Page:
Room is Emma Donoghue‘s seventh novel. It became an international bestseller from the moment it reached the shelves in 2010 and was short-listed for the Man Booker prize. I’m embarrassed to say I knew nothing about Room until the trailers for the film version came out. The reason I share my shame is because everyone lives in some kind of isolation from the world. In 2010 I was in the thick of balancing writing, childrearing and disgruntled patients in desperate need of root canals. I’m not saying my isolation can compare to what the protagonist in Donoghue’s novel endured, neither will yours. Yet, isolation is one of the common grounds through which we are able to connect with this extraordinary journey.
Room is the story of a five-year-old called Jack, who lives in a single room with his Ma and has never been outside. When he turns five he starts to ask questions, and his Ma reveals to him that there is a world beyond the walls. Room is told entirely in Jack’s voice.
Twelve days have passed since I finished Room and I still miss Jack.
Today I’m five. I was four last night going to sleep in Wardrobe, but when I wake up in Bed in the dark I’m changed to five, abracadabra.
The first two lines, Jack’s first thoughts and I fall in love. His energy, wonder, imagination, faith and trust resonate in every line and the spaces in between. But his wonder is where the magic happens. All children possess a sense of wonder but Jack’s is magnified because all he knows of the world is contained in Room, thanks to his mother’s genius in explaining life so it fits within the four walls of their existence.
The moon is God’s silver face that only comes on special occasions.
Nothing more than this and yet, we know Jack feels how fortunate he is to have this opportunity to see the Crescent Moon. And it’s not because he feels deprived because there are thousands of things to do each morning. Jack’s enthusiasm for every element of his life is the counter weight to what the readers understand about the horrible truth of his existence through his mom’s explanations.
“Remember we have to choose things he can get easily…I just mean, he might have to go to two or three stores, and that would make him cranky. And what if he didn’t find the impossible thing, then we probably wouldn’t get Sunday treat at all.”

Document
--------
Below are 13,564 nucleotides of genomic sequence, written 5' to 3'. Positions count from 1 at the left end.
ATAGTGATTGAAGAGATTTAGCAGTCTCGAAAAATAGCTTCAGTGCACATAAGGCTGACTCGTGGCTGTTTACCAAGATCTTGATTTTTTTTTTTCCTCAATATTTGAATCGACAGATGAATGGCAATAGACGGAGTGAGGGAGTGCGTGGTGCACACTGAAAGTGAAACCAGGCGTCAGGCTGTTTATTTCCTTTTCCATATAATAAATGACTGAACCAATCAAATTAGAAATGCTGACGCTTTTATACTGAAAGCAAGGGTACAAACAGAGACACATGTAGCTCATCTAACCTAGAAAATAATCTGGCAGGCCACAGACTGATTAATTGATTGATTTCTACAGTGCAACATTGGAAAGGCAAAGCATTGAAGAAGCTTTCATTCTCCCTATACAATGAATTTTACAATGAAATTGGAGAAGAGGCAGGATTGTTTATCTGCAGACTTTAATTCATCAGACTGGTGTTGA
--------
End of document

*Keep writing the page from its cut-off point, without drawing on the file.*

“But Ma,” I laugh. “He doesn’t go in stores. Stores are in TV.”
The power of what goes unsaid lingers and smacks against every moment of Jack’s joy, so the tragedy of the situation weighs heavy in the readers hearts.
Still, whenever I think of Room I never think of tragedy. Instead I marvel at the resilience of the human spirit, the inherent hope and faith that belongs to each of us, and the power of love. The bond between Ma and Jack is infectious. We love both of them instantly because of the strength of the love they share. We want to protect the two of them as much as Ma wants to protect Jack from Old Nick, and the equally frightening possibility that Old Nick could permanently abandon them. The love Ma and Jack share is the purest form of love between a mother and child. They are each other’s lifeblood, happiness and sorrow. When their circumstance changes and Ma is taken away because the doctors are trying to figure out what she needs, and Jack offers the cure…
Me, she needs me.
It’s difficult to swallow how no one else seems to grasp this truth. The simplicity in Jack’s solution winds us back to his level of wonder—far beyond our own. Jack’s time with Ma in Room, removed from the bustle of the outside world provided him with five years of contemplation and space to appreciate every aspect of his existence. He experiences disappointments as well—no birthday candles for his cake—but these moments never overtake his spirit or his gratitude for having the opportunity to come from Heaven into Ma’s tummy to save her.
Contemplation has been at the forefront of my days since reading Room. Marveling at the wonder of Jack and his extraordinary journey has showed me there are really only three kinds of fiction. The first dazzles and expands our imagination and leaves us with a new perspective on who we are and what we are capable of. The second is an undercurrent that washes through us and opens our awareness to our self and the world on a very personal level. The third blooms from the author’s heart and zooms directly into our own; the depth to which these stories touch us is so difficult to explain, sometimes the only thing you can do is hand the book to a friend and say, “Read this.”—this is Room.